Interview with Kagan Kerimoglu, Short Filmmaker (THE WHEEL OF TIME)

It was absolutely great and exciting (seeing the FEEDBACK Video on my film). Thank you and the audience a lot. I also watched feedbacks of other works that screened. I need to admit that the audience in Toronto is much more film literate, and has a greater sense than most audiences that I have ever seen. The comments and reactions to the film was really nice. Although it was screened in many festivals and events in various countries, that video is the only real feedback that I got from an audience except in my country and except from people working for festivals. It was great too see that the film is still meaningful, fun to watch and has a real reflection in different countries. I also laughed a lot to one joke that the moderator Mathew watched the main actor as Number 96 or something in another picture J

– Kagan Kerimoglu, on the WILDsound experience (Review)

    Watch the Audience FEEDBACK Video of “The Wheel of Time”

Matthew Toffolo interviews Kagan Kerimoglu:

Matthew: What motivated you to make this film?

Kagan: To begin with, if there is something that isn’t clear enough you can imagine me saying sorry for my English J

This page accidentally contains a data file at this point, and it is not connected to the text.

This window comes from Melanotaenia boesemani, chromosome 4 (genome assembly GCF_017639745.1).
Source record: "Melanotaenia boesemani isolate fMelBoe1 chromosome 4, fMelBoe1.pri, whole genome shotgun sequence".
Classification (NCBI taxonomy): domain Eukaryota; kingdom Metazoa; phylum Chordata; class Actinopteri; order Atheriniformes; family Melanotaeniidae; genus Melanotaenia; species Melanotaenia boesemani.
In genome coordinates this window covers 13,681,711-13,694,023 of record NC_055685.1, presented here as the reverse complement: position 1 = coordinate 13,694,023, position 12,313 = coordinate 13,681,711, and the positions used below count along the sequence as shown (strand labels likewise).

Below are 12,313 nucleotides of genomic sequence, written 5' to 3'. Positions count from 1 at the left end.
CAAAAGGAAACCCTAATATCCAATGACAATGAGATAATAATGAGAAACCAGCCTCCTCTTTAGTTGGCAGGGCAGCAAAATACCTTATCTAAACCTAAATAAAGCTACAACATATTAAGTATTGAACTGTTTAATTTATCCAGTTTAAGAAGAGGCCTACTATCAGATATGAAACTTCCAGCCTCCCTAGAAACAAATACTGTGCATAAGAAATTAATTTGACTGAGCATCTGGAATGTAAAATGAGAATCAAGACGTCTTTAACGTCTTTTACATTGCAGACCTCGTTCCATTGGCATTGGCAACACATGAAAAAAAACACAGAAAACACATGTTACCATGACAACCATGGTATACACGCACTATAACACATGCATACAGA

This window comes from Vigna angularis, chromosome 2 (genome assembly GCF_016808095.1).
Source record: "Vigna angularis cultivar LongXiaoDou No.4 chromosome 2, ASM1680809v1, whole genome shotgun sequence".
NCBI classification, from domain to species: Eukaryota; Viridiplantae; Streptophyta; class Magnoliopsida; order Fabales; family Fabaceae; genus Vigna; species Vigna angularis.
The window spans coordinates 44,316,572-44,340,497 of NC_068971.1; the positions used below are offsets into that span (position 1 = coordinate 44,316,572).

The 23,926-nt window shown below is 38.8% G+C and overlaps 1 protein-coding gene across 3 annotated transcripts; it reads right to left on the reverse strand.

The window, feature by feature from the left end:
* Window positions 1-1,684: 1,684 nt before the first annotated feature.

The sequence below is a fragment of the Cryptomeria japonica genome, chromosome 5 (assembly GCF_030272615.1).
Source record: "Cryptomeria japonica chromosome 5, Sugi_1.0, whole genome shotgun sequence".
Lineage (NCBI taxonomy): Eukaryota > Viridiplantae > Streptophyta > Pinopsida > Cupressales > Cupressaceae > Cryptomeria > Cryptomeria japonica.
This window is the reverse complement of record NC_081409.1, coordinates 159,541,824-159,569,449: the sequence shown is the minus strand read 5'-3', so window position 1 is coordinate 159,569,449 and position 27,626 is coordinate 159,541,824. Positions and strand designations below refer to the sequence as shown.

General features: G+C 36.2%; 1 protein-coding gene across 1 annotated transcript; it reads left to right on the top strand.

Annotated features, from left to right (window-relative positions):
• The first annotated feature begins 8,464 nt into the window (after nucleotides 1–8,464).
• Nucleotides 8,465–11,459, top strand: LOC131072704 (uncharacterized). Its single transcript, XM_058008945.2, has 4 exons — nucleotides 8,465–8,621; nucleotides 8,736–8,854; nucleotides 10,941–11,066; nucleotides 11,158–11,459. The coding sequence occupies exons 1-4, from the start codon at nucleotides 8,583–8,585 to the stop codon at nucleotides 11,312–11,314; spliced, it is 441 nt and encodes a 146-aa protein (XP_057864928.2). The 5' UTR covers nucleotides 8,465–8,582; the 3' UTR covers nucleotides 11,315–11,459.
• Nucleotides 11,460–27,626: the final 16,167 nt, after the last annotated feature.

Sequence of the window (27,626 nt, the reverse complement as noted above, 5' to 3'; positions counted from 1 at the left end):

The Wheel of Time is my bachelor graduation project from a film program in Turkey.

I made several short films before “The Wheels of Time” and with this film I wanted to make something different and more meaningful that I can have a connection with. My previous film was also a sci-fi project. For this reason I didn’t want to do another sci-fi at the beginning, although this is very different and much mature project than the other one. In the beginning the idea was about making a dark, uncanny film about death. I tried to bring together two essential issues, which profoundly affects my life and the lives of people that I know.

One of these issues is death, and the other one is the system that we have created in order to find answers to our existential questions. Staying within the limits of short narrative structure as much as possible, I took these two issues as motives for my story. The point of departure of the story of THE WHEEL OF TIME is the question that follows: What would happen if the system that we have created attempts to explain and control the one issue that we cannot seem to make sense of? What if, one day, a control mechanism claims to have a solution to death and that there are no more questions to answer. And what if, a government creates a simple and controllable system out of the most difficult issue to solve and manipulates it to stay in power? After thinking all of those ideas and questions I decided that making this film a dystopian sci-fi type of thing would be much better in terms of the meaning and the style that I want to create, and of course it fits my taste of atmosphere, camera work and editing style.

Matthew: From the idea to the finished product, how long did it take for you to make this film?